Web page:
Because buying a home is not an everyday task and it happens over time, I find that many clients confuse some of the inspections and the order in which they happen. Here’s a description of what they are and why they typically happen in a particular order. Remember, this is not written in stone and the timing may change depending upon the risk tolerance of the buyers and sellers.
Home Inspection – In our particular market, this is usually the first inspection to take place. The results can break a contract quickly if the parties cannot reach a meeting of the minds and sellers can go back on the active market. Even if a home is being sold “as is,” I advise every buyer to get a home inspection. Every time. Finding problems allows buyers to take calculated risks and possibly renegotiate the contract based on the findings. The SC contract states the following:
Any and all requests necessary to place the heating systems, air conditioning systems, electrical systems, plumbing systems, water supply systems, water waste systems to be conveyed in operative condition, to make the roof free of leaks, to address environmental concerns and to make the improvements structurally sound (Repair Requests) should be delivered by the deadline above.
The bottom line is that HVAC, electrical, plumbing, environmental, and structural issues are the only issues addressed by the contract. Any other deficiencies do not meet the criteria to cancel a contract with no penalty.
Based on the results, buyers may want further inspections to be conducted by contractors who have particular expertise beyond the general qualifications of a home inspector. For example, my clients who purchased an historic home downtown engaged a roof inspector who is an expert in metal roofing in order to quantify the cost of items identified by the home inspection. Similarly, electrical and HVAC contractors are often brought in to address more technical and life/safety issues that are discovered.
In South Carolina, the appraisal typically follows the inspection. The appraisal compares the home and property to other similar properties to establish the value. More often than not, mortgage approval is contingent on the value of the home being sufficient to support the lender’s investment to make the loan. Buyers have the option of requiring that the appraisal equals or exceeds the purchase price and possibly forcing a renegotiation if it does not with no penalty on the deposited funds in escrow.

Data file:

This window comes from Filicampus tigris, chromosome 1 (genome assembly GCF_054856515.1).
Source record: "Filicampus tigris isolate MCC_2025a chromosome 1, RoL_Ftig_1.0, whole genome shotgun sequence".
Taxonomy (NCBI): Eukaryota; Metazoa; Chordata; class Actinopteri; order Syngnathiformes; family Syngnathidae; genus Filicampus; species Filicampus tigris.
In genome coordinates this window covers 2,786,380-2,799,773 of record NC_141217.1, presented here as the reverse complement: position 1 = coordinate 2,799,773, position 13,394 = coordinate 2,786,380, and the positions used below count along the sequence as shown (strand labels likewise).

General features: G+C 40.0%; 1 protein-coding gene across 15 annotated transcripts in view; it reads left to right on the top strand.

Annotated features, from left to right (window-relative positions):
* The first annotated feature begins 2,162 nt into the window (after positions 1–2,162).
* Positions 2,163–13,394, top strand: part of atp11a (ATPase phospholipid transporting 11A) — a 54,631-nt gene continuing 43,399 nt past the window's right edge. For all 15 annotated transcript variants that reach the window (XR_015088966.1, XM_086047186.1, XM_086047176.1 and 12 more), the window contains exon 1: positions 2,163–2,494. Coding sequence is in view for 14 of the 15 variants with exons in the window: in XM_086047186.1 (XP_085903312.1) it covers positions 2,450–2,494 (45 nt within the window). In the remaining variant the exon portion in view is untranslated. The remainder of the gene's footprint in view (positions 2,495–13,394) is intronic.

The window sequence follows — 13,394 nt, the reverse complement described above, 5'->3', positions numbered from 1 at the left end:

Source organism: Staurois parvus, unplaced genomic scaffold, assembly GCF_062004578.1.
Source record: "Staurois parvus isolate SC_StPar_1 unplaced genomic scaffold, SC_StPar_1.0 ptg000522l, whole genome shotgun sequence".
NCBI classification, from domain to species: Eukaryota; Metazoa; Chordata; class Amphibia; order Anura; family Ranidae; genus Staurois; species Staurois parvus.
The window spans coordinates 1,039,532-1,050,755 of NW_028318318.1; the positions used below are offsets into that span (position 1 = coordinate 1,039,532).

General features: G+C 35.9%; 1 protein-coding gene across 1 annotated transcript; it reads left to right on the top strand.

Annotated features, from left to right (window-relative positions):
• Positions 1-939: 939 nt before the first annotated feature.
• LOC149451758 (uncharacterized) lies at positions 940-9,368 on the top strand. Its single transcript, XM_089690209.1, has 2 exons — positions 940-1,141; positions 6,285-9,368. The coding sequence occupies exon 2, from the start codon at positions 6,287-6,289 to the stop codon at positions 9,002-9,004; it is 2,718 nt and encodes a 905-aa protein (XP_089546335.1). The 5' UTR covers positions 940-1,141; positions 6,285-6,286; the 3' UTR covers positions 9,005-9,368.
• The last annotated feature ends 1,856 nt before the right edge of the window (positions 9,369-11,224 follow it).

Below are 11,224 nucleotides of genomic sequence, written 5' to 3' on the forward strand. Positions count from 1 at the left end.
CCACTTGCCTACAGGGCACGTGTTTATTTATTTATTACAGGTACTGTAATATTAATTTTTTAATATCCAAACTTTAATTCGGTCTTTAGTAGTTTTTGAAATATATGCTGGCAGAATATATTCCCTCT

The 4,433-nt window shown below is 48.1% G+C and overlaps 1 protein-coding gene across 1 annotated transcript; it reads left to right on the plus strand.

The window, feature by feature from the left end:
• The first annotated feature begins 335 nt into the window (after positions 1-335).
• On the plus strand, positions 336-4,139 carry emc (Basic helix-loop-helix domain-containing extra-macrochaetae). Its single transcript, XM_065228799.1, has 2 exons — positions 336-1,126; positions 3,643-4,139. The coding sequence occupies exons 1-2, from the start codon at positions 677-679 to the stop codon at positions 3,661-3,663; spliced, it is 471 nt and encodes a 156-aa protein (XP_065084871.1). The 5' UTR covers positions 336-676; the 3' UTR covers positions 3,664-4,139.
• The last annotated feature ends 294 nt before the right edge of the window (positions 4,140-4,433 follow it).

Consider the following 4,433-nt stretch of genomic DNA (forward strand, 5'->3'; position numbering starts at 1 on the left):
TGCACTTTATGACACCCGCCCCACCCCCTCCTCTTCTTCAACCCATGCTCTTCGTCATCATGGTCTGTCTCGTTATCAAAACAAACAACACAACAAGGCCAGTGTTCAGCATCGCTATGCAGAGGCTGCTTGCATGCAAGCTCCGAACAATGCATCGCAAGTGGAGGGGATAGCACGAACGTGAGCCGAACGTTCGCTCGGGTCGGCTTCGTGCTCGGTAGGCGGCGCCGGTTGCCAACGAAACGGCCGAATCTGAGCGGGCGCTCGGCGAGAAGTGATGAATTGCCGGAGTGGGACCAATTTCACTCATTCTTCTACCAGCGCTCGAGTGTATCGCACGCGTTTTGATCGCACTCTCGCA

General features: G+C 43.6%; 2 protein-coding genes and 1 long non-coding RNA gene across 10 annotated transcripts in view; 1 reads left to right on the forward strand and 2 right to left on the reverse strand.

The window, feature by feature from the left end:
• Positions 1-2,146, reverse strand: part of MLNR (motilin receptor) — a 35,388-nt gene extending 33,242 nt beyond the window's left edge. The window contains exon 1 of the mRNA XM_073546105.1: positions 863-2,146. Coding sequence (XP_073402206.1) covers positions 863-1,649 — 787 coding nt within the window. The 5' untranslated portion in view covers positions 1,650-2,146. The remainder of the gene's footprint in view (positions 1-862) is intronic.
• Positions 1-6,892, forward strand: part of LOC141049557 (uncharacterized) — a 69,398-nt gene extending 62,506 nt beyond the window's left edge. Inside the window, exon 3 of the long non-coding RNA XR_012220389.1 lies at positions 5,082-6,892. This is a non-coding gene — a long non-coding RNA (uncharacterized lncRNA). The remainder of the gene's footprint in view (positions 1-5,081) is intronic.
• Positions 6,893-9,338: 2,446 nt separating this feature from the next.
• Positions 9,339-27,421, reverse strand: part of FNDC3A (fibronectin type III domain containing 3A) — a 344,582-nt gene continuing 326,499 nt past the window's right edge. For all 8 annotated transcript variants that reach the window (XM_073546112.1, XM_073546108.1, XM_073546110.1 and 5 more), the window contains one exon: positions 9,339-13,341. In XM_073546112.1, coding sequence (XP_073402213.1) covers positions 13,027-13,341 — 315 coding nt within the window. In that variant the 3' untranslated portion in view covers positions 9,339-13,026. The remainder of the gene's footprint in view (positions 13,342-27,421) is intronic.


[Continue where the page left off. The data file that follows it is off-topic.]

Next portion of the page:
The termite inspection process for buyers is 100% about risk tolerance. In SC, termite damage is not uncommon and I always counsel buyers to include a clear or “clearable” inspection as contract contingency. I believe it is as important as the home inspection. Inspectors not only check for evidence of active termites but also evidence of wood destroying fungi and elevated moisture levels below the main living level of the house as both attract termites. Once the inspection is complete, a letter called a CL-100 is issued with the results. Often, there are items that once they are repaired or mitigated, they can be “cleared” by a General Contractor for damage or a licensed pest professional for treatment and buyers can then move forward confidently.
Finally, when it comes to inspections, I counsel my buyers to write their contracts so that they themselves pay for the inspections. The contract allows for buyers to request that sellers select the contractor and pay for them, but I do not believe saving those costs provides the most protection. Sellers might select a person that does not have the buyers’ best interests in mind but rather those of the person hiring them and paying the bill. Should something go wrong later, the buyer has no recourse with the inspector if they don’t own the report. After all, you don’t want the seller’s brother-in-law doing the termite inspection!
You’re probably already familiar with Charleston’s award-winning culinary scene. What you might not know is that Charleston is also home to a thriving brewery culture. There are 30 craft breweries in the Charleston area, with more opening every year. No matter your preferences, you’ll be able to find the beer you’re looking for in one of the many breweries in Charleston, SC.
Are you wondering “What is there to do in Charleston, SC?” Then you haven’t discovered the abundance of breweries in the city yet. You’ll find many craft breweries in Charleston’s downtown neighborhoods like Wagener Terrace and North of Morrison.
Located at 10 Conroy Street, Revelry Brewing has a tasting room and rooftop bar. Enjoy the views of downtown Charleston while sampling their unique brews. They offer traditional beers like lagers, IPAs, pilsners and other pale ales, along with more interesting brews like sours, wild ales and beers aged in oak barrels.